Key Signature

The Stave is not alone!

A Key Signature consists of Sharps and Flats which are placed at the beginning of every Stave of Music to fix the correct pitch of the key. This tells us what key we are in, and which notes need to be altered in that particular key.

At the beginning of every piece of music, there are 3 pieces of information: The Clef, the Key Signature and the Time Signature.

The Key Signature is always placed between the Clef and the Time Signature. In the absence of a time signature, it is always placed directly after the clef.

D Major

This particular key signature has 2 sharps: F# and C#. The purpose of this is to tell the musician that every time an F or C note is played, it must be F# and C#.

You can't mix up sharps and flats in a key signature. It exhibits either sharps, flats or no accidentals at all which means the music is in the key of C Major or Am.

To understand key signatures fully, it is good to know about major and minor scales and how they are constructed.

The Major Scales page and Minor Scales page including Natural, Harmonic and Melodic Minor Scales will give you a better understanding of how scales and time signatures tie in together.

Key Signatures - Why?

Without them, there could be 'utter chaos' on the Stave especially if you are playing a piece with a lot of sharps or flats in quick time. The following examples will help to illustrate this.

Fig.1
B Major with Accidentals

In this example, the piece is in B Major which consists of 5 sharps F# - C# - G# - D# - A#. Every time one of these 5 notes is played, it has to have a sharp in front of it, as there isn't a Key Signature at the beginning of the piece to tell us otherwise.

Fig.2
Etude in B Major

In this example, the piece is still in B Major but has a Key Signature. It fixes the correct pitch of each note within the piece. If there is an F# in the Key Signature, every time you play an F in the piece, it will be F#. The same applies to the other 4 sharps. (C# - G# - D# - A#)... neat, sweet and complete. Imagine trying to play this piece of music without one!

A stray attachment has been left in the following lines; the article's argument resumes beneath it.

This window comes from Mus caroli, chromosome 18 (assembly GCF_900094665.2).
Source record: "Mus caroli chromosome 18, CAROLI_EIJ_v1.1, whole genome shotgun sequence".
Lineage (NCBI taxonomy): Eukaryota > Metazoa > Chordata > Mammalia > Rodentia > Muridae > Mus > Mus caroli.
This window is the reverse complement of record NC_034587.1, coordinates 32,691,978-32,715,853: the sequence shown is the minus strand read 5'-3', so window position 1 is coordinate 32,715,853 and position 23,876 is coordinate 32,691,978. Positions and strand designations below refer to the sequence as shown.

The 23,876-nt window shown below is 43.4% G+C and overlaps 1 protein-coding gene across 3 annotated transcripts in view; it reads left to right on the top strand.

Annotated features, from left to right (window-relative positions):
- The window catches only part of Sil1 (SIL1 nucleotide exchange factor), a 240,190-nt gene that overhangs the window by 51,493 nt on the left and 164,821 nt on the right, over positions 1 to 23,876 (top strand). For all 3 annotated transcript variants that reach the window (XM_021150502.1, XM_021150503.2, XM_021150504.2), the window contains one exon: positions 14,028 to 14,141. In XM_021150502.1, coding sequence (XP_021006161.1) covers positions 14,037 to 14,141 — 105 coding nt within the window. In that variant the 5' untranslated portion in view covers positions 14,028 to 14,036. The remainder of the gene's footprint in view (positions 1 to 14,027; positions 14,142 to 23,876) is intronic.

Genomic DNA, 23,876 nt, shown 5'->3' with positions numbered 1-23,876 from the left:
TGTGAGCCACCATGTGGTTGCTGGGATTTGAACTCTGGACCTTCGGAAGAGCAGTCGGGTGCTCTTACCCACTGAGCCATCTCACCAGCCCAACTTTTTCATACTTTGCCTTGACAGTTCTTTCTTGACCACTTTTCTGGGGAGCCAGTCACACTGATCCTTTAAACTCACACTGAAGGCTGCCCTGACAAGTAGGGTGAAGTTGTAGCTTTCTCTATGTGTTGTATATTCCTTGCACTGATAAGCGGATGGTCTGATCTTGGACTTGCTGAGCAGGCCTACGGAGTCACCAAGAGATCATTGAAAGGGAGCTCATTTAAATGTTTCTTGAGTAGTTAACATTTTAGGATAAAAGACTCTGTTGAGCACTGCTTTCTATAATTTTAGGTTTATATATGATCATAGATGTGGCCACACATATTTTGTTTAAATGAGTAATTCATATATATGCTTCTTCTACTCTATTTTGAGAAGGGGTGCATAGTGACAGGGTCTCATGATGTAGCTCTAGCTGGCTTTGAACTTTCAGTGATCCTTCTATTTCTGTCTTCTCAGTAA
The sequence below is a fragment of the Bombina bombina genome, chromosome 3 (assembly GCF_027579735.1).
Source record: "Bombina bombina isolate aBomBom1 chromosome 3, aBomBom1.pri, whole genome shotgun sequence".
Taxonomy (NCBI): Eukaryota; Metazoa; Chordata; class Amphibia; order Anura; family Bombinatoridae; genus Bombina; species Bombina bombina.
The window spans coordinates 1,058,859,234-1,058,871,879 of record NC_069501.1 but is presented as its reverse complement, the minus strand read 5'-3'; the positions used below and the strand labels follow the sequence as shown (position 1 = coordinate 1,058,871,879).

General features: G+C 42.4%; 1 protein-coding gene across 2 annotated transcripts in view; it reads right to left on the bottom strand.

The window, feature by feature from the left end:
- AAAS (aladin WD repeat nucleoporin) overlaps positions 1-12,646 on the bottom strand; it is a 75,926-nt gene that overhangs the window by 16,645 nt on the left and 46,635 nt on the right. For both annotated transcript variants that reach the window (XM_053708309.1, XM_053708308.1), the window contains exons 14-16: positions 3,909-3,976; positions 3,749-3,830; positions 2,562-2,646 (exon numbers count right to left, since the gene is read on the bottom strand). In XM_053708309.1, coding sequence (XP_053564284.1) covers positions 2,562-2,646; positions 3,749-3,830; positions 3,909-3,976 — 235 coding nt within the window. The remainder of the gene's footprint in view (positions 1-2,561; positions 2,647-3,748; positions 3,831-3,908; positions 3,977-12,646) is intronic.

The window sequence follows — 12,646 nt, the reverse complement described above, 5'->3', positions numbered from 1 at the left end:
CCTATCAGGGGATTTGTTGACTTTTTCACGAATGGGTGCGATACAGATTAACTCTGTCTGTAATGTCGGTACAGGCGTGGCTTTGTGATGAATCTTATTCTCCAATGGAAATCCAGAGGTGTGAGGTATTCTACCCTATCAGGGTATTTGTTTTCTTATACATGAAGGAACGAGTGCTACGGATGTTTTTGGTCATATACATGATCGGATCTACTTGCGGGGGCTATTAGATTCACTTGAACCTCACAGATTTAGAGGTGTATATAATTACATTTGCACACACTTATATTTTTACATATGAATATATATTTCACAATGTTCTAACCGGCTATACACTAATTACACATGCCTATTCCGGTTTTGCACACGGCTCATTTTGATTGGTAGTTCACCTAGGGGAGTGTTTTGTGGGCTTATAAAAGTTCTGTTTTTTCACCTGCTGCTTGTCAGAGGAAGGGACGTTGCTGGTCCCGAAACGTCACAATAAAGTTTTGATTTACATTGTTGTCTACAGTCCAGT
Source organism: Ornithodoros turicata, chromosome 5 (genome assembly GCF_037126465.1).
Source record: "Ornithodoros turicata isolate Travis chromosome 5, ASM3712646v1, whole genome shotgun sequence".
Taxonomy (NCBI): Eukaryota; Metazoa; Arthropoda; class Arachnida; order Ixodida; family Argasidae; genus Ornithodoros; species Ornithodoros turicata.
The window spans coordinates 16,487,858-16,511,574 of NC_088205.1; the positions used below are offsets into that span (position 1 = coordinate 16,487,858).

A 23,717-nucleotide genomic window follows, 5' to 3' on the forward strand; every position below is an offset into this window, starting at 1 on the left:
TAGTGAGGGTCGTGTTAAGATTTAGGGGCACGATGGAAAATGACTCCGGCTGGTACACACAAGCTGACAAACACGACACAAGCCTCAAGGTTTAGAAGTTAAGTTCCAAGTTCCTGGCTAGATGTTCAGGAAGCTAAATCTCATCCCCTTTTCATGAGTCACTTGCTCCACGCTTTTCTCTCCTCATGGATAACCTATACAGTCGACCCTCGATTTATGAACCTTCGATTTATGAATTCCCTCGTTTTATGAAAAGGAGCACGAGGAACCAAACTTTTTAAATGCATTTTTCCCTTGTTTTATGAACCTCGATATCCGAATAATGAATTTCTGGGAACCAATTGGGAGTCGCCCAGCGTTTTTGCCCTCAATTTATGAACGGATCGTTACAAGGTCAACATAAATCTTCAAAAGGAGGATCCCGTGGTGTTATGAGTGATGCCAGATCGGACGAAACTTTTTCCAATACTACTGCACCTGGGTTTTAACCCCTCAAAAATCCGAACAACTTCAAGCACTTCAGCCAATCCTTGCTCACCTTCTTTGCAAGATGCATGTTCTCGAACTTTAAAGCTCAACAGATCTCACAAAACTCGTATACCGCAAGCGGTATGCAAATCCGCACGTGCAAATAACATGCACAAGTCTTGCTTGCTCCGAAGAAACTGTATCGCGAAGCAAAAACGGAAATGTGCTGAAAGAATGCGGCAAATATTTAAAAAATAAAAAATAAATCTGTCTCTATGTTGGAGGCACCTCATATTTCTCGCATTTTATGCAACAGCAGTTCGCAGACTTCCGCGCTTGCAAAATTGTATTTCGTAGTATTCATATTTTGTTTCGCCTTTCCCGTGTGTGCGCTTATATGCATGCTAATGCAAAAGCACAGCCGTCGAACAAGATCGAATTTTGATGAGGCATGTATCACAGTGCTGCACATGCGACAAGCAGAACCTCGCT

Order of Sharps and Flats...

Sharps and flats are placed in a particular order on the Music Stave

This order never changes.
  • The order of sharps is always F# - C# - G# - D# - A# - E# - B# (FCGDAEB)
  • The order of flats is always B♭ - E♭ - A♭ - D♭ - G♭ - C♭ - F♭ (BEADGCF)

You can make up sayings to help you remember the order where the first letter of each word represents the sharp or flat. You have one saying for the sharps and one saying for the flats:

Order of Sharps: Few Can Gain Distinction And Escape Blame

Order of Flats: By Energy And Diligence Good Children Flourish

Make up your own sayings. The important thing is that you remember them. You will find yourself using them all the time. Here are some others:

Order of Sharps:
Father Christmas Gave Dad An Electric Blanket
Fat Cats Go Down Alleys Eating Bats
Order of Flats:
Battle Ends and Down Goes Charles Father 
Blanket Exploded and Dad Got Cold Feet

Order of Sharps and flats in 1 saying that makes sense: Smiley Face
Forwards (sharps): Father Charles Goes Down And Ends Battle 

Backwards (flats): Battle Ends And Down Goes Charles Father

Accidentals & The Stave

Accidentals are placed on the lines or spaces that they represent within the Stave. Therefore an accidental representing F# would be placed on the F line, an accidental representing C# would be placed in the C space, an accidental representing G# would be placed in the G space etc. The same applies to the flats. (see below).

On a Treble & Bass Clef:

Sharp Accidentals

The Sharps are written between the A-space and the G-space

Flat Accidentals

The Flats are written between the F-space and the E-space



Notice that the accidentals always lay within the confines of a Stave. This means they are not placed on any added ledger lines above or below the Stave. (You can see this in the chart below.)

Determining Key Signatures Manually - without the use of charts and aids

Let's say you don't have charts or other aids available. There are other ways...

To determine the key signature of any Minor Key, you firstly need to determine the key signature of its relative major key. Also, you need to remember that you start and finish on the Tonic or first note of that particular key, therefore a C Natural Minor Scale will start with a C note and finish with a C note.

Every natural minor key has a relative major key and vice versa - this means they share the same key signature. To determine the major key from a natural minor key simply count up 3 semitones (minor 3rd) from the tonic of the minor key... here are some examples: